Category Archives: End-of-life

Death and the After Life

Various burial rites

Burial Rites for all Cultures and Religions.

In a letter dated from 1789, Benjamin Franklin wrote that “Our new constitution is now established, and has an appearance that promises permanency; but in this world, nothing can be said to be certain, except death and taxes.”

Whether we’re 20 or 80, the certainty of death is something we all think about. What you believe happens after death depends on your culture, your religion and other personal beliefs. Some believe in the possibility of an afterlife, while others believe in reincarnation or that death is permanent and there is nothing afterwards. Our beliefs in what happens to us when we finally leave this world plays a huge role in how our earthly bodies are handled.

Funerals are commonplace, regardless of one’s personal religious or cultural beliefs. Funerals give family, friends and others the opportunity for closure, but they also can play a significant role in preparing the deceased person for whatever they believe to be the next step. Continue reading

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Leaving a Legacy, Instead of Excuses

What is your legacy

How will you be Remembered?

“It pains me to admit it, but apparently, I have passed away.”

So begins the pithy obituary Emily Phillips self-penned, which appeared in the Jacksonville Times Union following her death on March 25, 2015. The obituary goes on to capture the life – and humorous personality – of Mrs. Phillips in a way that let even perfect strangers know that she had lived a well and full life.

Phillips isn’t the only one who was interested in making her obituary read like an adventure novel instead of a death knell. Readers of Mary “Pat” Stocks’ obituary may have found themselves giggling more than crying. “She left behind a hell of a lot of stuff to her daughter and sons who have no idea what to do with it,” it reads just two lines in. The obituary also decries the cause of death as the 94-year-old carrying her oxygen tank up a flight of stairs to get to her bedroom the night before.

James Groth made what can only be described as his final sarcastic comments via his self-penned obituary following his death on July 28, 2015. Among the other things he shares about his life, Groth notes that he died knowing that “Monty Python and the Holy Grail was the best movie ever” and that his regrets were few, “but include eating a rotisserie hot dog from a convenience store in the summer of 2002.” Continue reading

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Facing the Inevitable Head On

Senior couple dealing with inevitable illness

How to Stay Positive in the Face of Death.

Comedian Joe E. Lewis once quipped that “you only live once – but if you work it right, once is enough.”

As we grow older, we tend to reflect on our lives and question whether we’ve lived them to the fullest. This can be especially true as we begin to lose long-time friends or family members. When those who are closest to us pass away, it is inevitable for us to think about our own mortality in a way we may not have previously done. It also can lead to depression, which in turn can cause other health issues.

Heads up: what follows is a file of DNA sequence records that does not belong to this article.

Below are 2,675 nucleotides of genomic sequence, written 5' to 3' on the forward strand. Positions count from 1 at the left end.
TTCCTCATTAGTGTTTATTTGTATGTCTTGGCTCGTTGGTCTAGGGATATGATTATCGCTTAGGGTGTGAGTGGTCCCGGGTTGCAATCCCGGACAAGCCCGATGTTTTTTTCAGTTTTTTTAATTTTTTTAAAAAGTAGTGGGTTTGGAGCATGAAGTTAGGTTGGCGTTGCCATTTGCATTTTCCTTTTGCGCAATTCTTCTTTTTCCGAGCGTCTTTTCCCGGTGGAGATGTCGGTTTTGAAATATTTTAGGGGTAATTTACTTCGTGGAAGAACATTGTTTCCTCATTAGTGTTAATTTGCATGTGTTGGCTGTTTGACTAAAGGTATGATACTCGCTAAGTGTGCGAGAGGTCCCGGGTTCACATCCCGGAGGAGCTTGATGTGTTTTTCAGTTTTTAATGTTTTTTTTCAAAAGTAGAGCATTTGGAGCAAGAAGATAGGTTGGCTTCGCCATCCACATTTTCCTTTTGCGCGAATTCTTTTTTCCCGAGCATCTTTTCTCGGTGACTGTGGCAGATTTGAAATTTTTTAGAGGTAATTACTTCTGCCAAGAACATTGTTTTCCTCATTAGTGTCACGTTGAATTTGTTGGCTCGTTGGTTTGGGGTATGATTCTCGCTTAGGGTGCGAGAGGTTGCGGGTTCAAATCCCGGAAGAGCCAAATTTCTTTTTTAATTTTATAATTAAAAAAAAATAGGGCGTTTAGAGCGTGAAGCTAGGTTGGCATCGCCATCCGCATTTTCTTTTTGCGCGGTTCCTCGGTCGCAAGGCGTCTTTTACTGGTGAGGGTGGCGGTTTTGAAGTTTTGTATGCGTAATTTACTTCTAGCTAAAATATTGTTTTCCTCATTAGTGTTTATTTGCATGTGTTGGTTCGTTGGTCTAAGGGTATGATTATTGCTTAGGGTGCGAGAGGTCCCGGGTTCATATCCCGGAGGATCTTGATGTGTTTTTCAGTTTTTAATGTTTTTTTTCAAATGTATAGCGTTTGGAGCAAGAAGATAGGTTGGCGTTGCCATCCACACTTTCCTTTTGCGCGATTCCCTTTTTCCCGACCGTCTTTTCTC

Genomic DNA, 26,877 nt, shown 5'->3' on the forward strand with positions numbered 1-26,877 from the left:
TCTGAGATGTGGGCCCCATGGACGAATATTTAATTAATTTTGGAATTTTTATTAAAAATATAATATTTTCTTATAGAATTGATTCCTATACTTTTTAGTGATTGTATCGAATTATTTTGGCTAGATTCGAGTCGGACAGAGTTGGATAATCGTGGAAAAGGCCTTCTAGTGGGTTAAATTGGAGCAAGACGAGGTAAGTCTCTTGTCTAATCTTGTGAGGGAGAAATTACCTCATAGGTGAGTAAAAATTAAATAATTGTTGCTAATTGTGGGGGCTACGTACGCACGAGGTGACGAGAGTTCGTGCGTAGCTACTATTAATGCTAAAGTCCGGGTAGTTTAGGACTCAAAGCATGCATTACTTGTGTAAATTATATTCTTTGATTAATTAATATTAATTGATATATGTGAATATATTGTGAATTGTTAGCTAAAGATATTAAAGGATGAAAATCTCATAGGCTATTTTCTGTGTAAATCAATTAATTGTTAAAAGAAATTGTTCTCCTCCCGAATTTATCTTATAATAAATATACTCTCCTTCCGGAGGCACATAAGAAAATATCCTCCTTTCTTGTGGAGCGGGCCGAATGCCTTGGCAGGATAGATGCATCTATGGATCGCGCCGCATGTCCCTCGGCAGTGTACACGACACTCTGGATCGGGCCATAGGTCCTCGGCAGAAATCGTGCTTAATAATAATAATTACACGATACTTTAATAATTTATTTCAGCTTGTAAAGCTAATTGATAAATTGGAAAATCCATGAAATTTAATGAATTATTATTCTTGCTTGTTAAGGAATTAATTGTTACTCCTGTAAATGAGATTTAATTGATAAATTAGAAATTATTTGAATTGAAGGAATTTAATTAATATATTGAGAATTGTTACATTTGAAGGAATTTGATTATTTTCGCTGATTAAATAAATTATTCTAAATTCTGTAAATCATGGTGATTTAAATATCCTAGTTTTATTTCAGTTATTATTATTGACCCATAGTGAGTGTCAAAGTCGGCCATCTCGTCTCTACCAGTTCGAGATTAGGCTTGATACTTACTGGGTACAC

Does that mean we shouldn’t think about death, even when we’re confronted with it more frequently? Not at all. In fact, coming to terms with death is a necessary developmental challenge for seniors; however, it doesn’t mean we should dwell on it.

So how do we stay positive during a time when we may be losing beloved friends and family members? Continue reading

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Don’t Wait Until it’s too Late

Senior couple making end-of-life plans

Tips for Communicating End-of-Life Wishes.

American science fiction author Frank Herbert once said, “There is no real ending. It’s just the place where you stop the story.”

Death is not a pleasant topic to discuss, and the ability to do so does not improve with age. In fact, the older we get, the more uncomfortable it can be to talk openly and honestly about what is inevitably waiting for each and every one of us.

However, the failure to communicate end-of-life wishes can be a costly one. According to information from the U.S. Centers for Disease Control and Prevention, most people would prefer to die at home – yet only a third of adults have an advance directive expressing that desire.

What is an Advance Directive?

An advance care directive, also known as an end-of-life plan, is a legal document which details provisions for an individual’s future healthcare decisions should they become mentally or physically incapacitated. There are two main types of directives: a living will and a durable power of attorney for health care. Continue reading

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Face Your Fears for Better Results

the need for end-of-life planning and facing the inevitable

Learn the Benefits of End-of-Life Planning.

When thinking of going on a vacation, we plan every detail of our getaway down to the last minute. We know where we’ll stay, what activities we plan to engage in and even how we’re going to get there. And chances are, we even know how we plan to pay for it all. So why would we put any less effort into planning our needs for the final stages of our lives?

Yet end-of-life planning is not a phrase that any of us likes to hear, let alone find ourselves saying out loud. However, it has become an important part of the aging and retirement process, and regardless of whether thinking about your death makes you uncomfortable, it is a step in the process that really should not be avoided for your own good, and the good of your family. Continue reading

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